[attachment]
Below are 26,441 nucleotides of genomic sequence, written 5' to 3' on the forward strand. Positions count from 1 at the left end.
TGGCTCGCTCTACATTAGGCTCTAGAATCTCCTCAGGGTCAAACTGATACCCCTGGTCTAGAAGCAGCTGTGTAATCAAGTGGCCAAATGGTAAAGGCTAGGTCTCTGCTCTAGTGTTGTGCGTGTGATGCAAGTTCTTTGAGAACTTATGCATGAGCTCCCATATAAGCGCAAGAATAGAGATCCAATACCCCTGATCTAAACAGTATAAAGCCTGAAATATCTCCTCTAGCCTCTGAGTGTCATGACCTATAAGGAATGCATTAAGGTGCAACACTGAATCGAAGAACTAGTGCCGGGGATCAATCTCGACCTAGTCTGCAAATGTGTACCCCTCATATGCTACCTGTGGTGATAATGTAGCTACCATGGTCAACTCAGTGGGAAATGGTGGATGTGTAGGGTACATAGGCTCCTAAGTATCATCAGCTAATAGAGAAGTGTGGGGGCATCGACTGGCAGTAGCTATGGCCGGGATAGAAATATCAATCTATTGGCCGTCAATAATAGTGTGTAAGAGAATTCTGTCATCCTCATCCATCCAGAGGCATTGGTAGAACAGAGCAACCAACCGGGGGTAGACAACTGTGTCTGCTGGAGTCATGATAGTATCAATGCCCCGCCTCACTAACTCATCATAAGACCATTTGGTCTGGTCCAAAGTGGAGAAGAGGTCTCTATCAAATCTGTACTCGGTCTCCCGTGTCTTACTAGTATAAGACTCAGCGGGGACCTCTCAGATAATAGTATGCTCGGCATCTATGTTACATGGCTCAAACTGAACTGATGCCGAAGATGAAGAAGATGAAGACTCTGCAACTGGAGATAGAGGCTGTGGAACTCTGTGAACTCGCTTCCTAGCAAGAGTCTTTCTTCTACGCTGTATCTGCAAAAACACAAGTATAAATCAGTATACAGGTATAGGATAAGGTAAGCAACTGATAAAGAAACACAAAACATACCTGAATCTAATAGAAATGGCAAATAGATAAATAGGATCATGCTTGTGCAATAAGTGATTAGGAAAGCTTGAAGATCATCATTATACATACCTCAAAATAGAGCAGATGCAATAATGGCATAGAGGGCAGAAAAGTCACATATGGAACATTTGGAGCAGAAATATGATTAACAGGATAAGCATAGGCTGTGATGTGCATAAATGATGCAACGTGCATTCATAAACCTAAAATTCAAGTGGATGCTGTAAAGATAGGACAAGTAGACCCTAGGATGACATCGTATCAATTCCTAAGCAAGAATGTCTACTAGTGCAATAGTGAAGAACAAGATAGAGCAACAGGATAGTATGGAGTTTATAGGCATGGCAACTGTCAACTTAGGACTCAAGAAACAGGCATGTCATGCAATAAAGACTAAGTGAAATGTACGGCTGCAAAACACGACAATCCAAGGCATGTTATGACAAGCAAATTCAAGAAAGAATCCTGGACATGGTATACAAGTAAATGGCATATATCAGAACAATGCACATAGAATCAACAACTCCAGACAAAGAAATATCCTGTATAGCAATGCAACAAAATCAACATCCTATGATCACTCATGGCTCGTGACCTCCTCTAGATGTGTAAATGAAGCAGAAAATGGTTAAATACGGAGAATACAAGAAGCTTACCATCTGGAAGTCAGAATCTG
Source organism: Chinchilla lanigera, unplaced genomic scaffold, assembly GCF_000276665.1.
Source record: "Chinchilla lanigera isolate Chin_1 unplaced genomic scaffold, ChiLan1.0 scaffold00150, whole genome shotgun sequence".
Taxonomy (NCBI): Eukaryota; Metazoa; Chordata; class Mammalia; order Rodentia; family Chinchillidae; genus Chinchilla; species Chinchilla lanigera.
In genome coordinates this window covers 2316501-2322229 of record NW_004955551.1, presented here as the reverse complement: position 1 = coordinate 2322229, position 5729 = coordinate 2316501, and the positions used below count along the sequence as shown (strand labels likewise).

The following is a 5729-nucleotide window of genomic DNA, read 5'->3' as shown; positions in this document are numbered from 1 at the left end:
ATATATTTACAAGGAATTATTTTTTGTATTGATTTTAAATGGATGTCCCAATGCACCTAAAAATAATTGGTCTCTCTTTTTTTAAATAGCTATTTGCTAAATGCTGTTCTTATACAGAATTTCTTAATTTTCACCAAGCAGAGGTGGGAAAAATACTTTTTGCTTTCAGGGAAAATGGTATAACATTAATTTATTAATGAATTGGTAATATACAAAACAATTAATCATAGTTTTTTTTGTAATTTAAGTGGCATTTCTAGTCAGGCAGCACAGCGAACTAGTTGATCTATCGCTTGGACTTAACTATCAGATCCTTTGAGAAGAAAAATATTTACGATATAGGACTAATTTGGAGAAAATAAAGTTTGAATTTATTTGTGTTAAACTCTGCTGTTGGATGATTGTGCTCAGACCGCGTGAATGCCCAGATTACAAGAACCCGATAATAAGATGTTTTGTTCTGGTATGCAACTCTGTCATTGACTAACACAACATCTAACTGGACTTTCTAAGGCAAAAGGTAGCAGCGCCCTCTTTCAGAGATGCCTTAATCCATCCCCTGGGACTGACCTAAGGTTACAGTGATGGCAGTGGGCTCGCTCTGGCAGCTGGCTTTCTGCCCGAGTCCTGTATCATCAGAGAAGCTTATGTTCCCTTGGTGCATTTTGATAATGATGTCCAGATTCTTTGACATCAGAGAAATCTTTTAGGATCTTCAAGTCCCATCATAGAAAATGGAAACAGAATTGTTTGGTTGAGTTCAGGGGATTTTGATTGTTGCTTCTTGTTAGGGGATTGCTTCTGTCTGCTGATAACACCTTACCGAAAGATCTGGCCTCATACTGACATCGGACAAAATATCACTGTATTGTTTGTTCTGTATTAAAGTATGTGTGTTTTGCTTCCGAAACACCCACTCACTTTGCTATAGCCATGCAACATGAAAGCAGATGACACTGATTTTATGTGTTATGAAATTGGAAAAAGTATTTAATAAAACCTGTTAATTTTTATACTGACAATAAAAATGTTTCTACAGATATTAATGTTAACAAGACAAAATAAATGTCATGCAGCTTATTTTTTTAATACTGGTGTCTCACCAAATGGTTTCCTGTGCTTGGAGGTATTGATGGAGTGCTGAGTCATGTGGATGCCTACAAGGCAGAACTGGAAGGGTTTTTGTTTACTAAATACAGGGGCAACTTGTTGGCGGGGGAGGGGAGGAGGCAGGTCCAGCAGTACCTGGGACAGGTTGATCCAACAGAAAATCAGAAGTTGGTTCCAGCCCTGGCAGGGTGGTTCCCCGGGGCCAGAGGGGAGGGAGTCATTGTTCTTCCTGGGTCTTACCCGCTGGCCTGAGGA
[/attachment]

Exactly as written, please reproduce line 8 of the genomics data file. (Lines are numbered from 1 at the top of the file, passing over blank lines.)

ATATATTTACAAGGAATTATTTTTTGTATTGATTTTAAATGGATGTCCCAATGCACCTAAAAATAATTGGTCTCTCTTTTTTTAAATAGCTATTTGCTAAATGCTGTTCTTATACAGAATTTCTTAATTTTCACCAAGCAGAGGTGGGAAAAATACTTTTTGCTTTCAGGGAAAATGGTATAACATTAATTTATTAATGAATTGGTAATATACAAAACAATTAATCATAGTTTTTTTTGTAATTTAAGTGGCATTTCTAGTCAGGCAGCACAGCGAACTAGTTGATCTATCGCTTGGACTTAACTATCAGATCCTTTGAGAAGAAAAATATTTACGATATAGGACTAATTTGGAGAAAATAAAGTTTGAATTTATTTGTGTTAAACTCTGCTGTTGGATGATTGTGCTCAGACCGCGTGAATGCCCAGATTACAAGAACCCGATAATAAGATGTTTTGTTCTGGTATGCAACTCTGTCATTGACTAACACAACATCTAACTGGACTTTCTAAGGCAAAAGGTAGCAGCGCCCTCTTTCAGAGATGCCTTAATCCATCCCCTGGGACTGACCTAAGGTTACAGTGATGGCAGTGGGCTCGCTCTGGCAGCTGGCTTTCTGCCCGAGTCCTGTATCATCAGAGAAGCTTATGTTCCCTTGGTGCATTTTGATAATGATGTCCAGATTCTTTGACATCAGAGAAATCTTTTAGGATCTTCAAGTCCCATCATAGAAAATGGAAACAGAATTGTTTGGTTGAGTTCAGGGGATTTTGATTGTTGCTTCTTGTTAGGGGATTGCTTCTGTCTGCTGATAACACCTTACCGAAAGATCTGGCCTCATACTGACATCGGACAAAATATCACTGTATTGTTTGTTCTGTATTAAAGTATGTGTGTTTTGCTTCCGAAACACCCACTCACTTTGCTATAGCCATGCAACATGAAAGCAGATGACACTGATTTTATGTGTTATGAAATTGGAAAAAGTATTTAATAAAACCTGTTAATTTTTATACTGACAATAAAAATGTTTCTACAGATATTAATGTTAACAAGACAAAATAAATGTCATGCAGCTTATTTTTTTAATACTGGTGTCTCACCAAATGGTTTCCTGTGCTTGGAGGTATTGATGGAGTGCTGAGTCATGTGGATGCCTACAAGGCAGAACTGGAAGGGTTTTTGTTTACTAAATACAGGGGCAACTTGTTGGCGGGGGAGGGGAGGAGGCAGGTCCAGCAGTACCTGGGACAGGTTGATCCAACAGAAAATCAGAAGTTGGTTCCAGCCCTGGCAGGGTGGTTCCCCGGGGCCAGAGGGGAGGGAGTCATTGTTCTTCCTGGGTCTTACCCGCTGGCCTGAGGA